5 Things That Deaf People Are Tired of Hearing

Though we would think that people are generally not purposefully rude or insensitive towards those with a disability, often things are said or jokes are made that the recipient does not appreciate or find funny. This is the case with everyone but in this article we focus on five things that deaf people are tired of hearing, including comments and phrases that they would rather you avoid.

1)Silly flapping and a general misuse of sign language 

Often people from the hearing world jokingly declare that they know sign language, only to follow this comment up with silly hand waving, flapping and rude gestures. The frequency with which this is reported by deaf people is sadly rather high, and is evidence that some do not consider it a proper language, complete with all the complexities and nuances of other foreign languages. One wouldn’t go up to a person from another country and proclaim to be fluent in their native language, only to start shouting gibberish at them. This is essentially what is happening when someone approaches a deaf person and attempts to pass off, or joke about, knowing sign language by flapping and waving at them. It shows an innate lack of understanding and respect for the language and the community.

It is also sadly common for people to proclaim that they wish to learn sign language, and then only ask someone how to say various insults or rude words. Again, this is disrespectful and further shows a general lack of interests in deaf lives, language and culture.

2.Can’t you just read lips? 

The general public’s perception of lip reading is two-fold; firstly, most people assume that all deaf people can lip read perfectly and with minimal effort; secondly they assume that it’s easy. The truth is that neither of these assumptions are true. A lot of reading is actually guess work. A person’s brain is guessing at the words and slotting them into the sentence to see if they make sense whilst the other person is talking. It’s not as simple as looking at a person’s lips and instantly understanding exactly what they are saying. Anything from bright lipstick, braces or beards can completely change the shapes that the lips make when the person is talking and make it harder to know what they’re saying. Compounding this is the fact that many sounds, words and even entire phrases can look the same. For example, the plosive sounds ‘ma’, ‘pa’, and ‘ba’ all look the same.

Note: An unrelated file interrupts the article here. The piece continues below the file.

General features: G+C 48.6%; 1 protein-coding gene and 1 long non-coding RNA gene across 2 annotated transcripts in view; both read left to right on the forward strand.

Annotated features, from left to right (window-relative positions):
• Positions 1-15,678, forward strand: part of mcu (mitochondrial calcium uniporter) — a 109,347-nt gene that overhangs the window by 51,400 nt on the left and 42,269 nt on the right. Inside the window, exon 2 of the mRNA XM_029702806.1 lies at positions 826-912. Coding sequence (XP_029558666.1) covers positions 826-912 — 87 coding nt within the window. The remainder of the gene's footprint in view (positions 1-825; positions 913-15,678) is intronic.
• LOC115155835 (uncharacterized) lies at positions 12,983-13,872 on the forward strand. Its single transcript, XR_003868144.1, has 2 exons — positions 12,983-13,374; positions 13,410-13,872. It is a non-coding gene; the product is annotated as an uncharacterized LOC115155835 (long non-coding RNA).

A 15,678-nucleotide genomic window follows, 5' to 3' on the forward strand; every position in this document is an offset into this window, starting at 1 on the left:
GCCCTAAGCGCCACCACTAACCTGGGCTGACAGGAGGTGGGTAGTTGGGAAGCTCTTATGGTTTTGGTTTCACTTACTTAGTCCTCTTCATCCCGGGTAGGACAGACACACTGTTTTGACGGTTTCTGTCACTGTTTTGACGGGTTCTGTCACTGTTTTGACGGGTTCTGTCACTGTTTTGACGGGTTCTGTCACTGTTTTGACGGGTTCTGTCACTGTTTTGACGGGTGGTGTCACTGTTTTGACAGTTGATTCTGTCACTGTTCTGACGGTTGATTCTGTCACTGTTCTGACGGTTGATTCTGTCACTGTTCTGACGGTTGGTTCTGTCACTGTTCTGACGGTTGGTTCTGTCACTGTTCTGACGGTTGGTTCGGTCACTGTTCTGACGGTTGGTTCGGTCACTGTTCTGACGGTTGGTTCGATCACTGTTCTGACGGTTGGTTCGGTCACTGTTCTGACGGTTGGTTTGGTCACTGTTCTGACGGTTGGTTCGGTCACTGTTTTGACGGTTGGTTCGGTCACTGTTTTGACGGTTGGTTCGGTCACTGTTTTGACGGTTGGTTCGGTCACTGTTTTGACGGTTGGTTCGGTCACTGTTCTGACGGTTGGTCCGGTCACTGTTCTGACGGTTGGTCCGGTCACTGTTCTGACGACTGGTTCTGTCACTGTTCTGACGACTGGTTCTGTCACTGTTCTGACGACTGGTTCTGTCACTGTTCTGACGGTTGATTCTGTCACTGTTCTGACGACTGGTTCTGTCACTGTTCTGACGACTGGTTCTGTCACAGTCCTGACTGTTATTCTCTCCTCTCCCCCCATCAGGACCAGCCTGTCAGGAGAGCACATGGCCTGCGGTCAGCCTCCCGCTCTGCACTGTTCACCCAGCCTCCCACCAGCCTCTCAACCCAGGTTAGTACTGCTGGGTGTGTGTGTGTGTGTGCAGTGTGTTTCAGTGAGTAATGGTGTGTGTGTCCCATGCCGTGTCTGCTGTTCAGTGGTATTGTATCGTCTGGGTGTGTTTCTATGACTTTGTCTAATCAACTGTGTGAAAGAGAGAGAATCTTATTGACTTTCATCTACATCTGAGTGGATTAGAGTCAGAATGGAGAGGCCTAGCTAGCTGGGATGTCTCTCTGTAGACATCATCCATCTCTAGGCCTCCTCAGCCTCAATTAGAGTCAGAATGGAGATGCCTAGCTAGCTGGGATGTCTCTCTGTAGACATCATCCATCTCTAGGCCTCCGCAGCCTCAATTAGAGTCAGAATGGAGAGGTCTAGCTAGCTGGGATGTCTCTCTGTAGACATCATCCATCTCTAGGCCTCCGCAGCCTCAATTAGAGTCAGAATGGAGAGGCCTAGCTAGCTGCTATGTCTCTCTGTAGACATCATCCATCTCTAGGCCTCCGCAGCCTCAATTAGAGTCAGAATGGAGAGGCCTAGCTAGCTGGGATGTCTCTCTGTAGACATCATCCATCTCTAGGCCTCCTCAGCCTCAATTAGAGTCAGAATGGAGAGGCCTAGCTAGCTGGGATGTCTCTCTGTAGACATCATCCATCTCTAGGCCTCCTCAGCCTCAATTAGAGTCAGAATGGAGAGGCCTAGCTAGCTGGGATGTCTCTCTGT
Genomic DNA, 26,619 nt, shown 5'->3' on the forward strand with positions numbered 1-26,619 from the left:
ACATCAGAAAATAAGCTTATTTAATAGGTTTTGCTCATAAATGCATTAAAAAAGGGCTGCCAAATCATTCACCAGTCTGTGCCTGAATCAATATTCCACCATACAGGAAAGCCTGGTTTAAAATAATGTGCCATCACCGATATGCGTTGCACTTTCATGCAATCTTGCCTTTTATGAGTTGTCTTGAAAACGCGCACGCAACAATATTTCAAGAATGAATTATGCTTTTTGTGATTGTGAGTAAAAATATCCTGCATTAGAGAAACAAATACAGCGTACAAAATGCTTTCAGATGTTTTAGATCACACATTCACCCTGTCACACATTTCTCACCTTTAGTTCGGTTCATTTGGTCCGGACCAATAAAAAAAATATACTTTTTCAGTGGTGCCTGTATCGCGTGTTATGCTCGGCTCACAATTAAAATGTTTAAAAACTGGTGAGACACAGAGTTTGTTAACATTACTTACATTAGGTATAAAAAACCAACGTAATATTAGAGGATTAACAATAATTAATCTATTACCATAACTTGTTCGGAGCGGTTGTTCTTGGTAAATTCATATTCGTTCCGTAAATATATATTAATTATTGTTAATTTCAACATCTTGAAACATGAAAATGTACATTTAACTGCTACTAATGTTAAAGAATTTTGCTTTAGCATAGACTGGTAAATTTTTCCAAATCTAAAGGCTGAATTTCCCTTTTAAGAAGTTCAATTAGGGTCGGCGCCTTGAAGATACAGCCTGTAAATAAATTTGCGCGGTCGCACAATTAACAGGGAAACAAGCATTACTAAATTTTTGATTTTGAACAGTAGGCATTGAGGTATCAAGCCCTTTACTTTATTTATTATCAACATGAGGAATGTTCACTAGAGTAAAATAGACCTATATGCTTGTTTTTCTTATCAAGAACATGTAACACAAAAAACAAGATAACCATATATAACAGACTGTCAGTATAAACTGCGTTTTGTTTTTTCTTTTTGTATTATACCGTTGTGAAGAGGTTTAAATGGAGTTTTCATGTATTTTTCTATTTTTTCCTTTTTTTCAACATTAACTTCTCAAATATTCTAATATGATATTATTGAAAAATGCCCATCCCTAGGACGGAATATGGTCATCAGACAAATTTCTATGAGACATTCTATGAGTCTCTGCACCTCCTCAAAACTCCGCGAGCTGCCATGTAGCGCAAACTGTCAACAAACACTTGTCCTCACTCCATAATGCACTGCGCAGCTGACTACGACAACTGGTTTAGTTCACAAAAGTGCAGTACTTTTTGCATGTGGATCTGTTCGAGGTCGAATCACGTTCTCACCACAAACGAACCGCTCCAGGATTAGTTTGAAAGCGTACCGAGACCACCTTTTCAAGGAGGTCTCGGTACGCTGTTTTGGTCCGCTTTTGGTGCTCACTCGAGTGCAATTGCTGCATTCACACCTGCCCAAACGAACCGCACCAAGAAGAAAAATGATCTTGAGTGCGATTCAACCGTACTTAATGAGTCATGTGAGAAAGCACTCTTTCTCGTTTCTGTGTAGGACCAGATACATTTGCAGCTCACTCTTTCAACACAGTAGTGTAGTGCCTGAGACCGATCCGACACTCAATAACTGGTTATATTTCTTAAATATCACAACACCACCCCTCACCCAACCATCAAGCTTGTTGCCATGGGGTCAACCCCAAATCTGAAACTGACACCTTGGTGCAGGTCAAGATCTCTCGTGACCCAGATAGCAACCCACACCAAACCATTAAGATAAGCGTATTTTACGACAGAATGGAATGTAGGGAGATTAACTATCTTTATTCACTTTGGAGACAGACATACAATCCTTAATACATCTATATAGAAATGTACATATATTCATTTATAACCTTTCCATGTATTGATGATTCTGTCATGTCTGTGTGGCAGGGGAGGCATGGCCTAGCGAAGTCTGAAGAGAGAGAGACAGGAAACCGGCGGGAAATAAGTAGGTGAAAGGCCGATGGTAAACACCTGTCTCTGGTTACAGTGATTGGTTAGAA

3.Why don’t you just use a hearing aid / cochlear implant? 

This is both a more complicated and more personal topic than most hearing people understand. Hearing aids do not restore hearing to a normal level and range of sound experienced by a hearing person, and the sound is not the same. The sound as amplified by a hearing aid does not produce ‘natural’ sound, but amplifies everything  equally, often making it overwhelming and difficult to interpret. Hearing aids are not always physically comfortable either. Just as it may become hot or itchy or uncomfortable wearing earplugs for a long time or ear buds, hearing aids can cause the same sensation also.

Many people also have a habit of thinking of cochlear implants as the magic silver bullet for hearing loss, but the truth is that it’s not suitable for everyone and again, it doesn’t restore natural full hearing to the user. Cochlear implants are only suitable for those with profound hearing loss in which the hair cells lining the cochlear do not vibrate and thus transmit the necessary electrical impulses to the brain. Though the implants allows speech to be processed and turned into electrical signals that electrodes can feed to the brain, it does not replicate a full range of sound. This is because the cochlear has thousands of hair cells, whereas the implant only has a couple of dozen electrodes, some of which overlap areas of the cochlear and thus tones can become blurred. Many people also simply do not wish to wear them. If you are born deaf and into a deaf family there is a large deaf culture that many people do not want to feel separated from.

4.Adjusting how or who you talk to 

Upon finding out that someone is deaf many hearing people instantly start shouting or talking slowly. This comes from good intentions but misguided understanding. People are trying to make themselves easier to understand and hear; sadly this usually has the inverse effect, not to mention it can come off as patronising.  When you shout or drastically slow your speech it changes the natural way in which your lips form sounds and words, making it more difficult for people to lip read.

It is also common for people to talk to an interpreter or to others around them especially if the person is non-verbal. This makes people feel like they are excluded from the conversation, not to mention the fact that it isn’t polite. If the person doesn’t understand what you’re saying they will find an alternative way to communicate or simply tell you. It is always more polite to make sure that you are talking directly to the person themselves, rather than those around them.

5.’You don’t look/sound deaf’

Telling someone that they don’t ‘look’ deaf is never going to be the compliment that many hearing people imagine it to be. The automatic counter from any deaf person will always be ‘What is a deaf person supposed to look like?’ Far from being a compliment it betrays an unconscious ableism as it suggests that a deaf person is supposed to look somehow worse or different.

People often also comment on how those deaf people who do speak sound when they do. Comments vary, the most common being either ‘You don’t sound deaf’ or ‘Why do you sound weird?’ Asking someone why they ‘speak funny’ or sound ‘different’ is never polite, especially when suddenly exclaimed to a person’s face.